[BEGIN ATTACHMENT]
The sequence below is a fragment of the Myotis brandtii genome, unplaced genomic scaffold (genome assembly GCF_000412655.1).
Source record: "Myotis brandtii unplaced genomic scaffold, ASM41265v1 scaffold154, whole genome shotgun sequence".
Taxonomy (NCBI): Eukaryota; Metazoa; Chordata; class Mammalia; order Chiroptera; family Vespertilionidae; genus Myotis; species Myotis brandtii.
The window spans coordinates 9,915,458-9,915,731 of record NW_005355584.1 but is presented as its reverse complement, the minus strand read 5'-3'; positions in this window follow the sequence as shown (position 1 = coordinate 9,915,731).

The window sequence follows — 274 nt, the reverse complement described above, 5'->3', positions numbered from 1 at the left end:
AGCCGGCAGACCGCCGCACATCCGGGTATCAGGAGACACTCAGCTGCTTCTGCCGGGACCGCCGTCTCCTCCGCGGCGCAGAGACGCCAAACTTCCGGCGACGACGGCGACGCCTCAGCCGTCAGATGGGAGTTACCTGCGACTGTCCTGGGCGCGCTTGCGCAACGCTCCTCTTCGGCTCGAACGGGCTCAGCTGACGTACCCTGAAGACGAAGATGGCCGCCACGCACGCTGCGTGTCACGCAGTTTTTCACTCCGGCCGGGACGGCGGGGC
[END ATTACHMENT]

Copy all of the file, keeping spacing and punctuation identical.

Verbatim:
The sequence below is a fragment of the Myotis brandtii genome, unplaced genomic scaffold (genome assembly GCF_000412655.1).
Source record: "Myotis brandtii unplaced genomic scaffold, ASM41265v1 scaffold154, whole genome shotgun sequence".
Taxonomy (NCBI): Eukaryota; Metazoa; Chordata; class Mammalia; order Chiroptera; family Vespertilionidae; genus Myotis; species Myotis brandtii.
The window spans coordinates 9,915,458-9,915,731 of record NW_005355584.1 but is presented as its reverse complement, the minus strand read 5'-3'; positions in this window follow the sequence as shown (position 1 = coordinate 9,915,731).

The window sequence follows — 274 nt, the reverse complement described above, 5'->3', positions numbered from 1 at the left end:
AGCCGGCAGACCGCCGCACATCCGGGTATCAGGAGACACTCAGCTGCTTCTGCCGGGACCGCCGTCTCCTCCGCGGCGCAGAGACGCCAAACTTCCGGCGACGACGGCGACGCCTCAGCCGTCAGATGGGAGTTACCTGCGACTGTCCTGGGCGCGCTTGCGCAACGCTCCTCTTCGGCTCGAACGGGCTCAGCTGACGTACCCTGAAGACGAAGATGGCCGCCACGCACGCTGCGTGTCACGCAGTTTTTCACTCCGGCCGGGACGGCGGGGC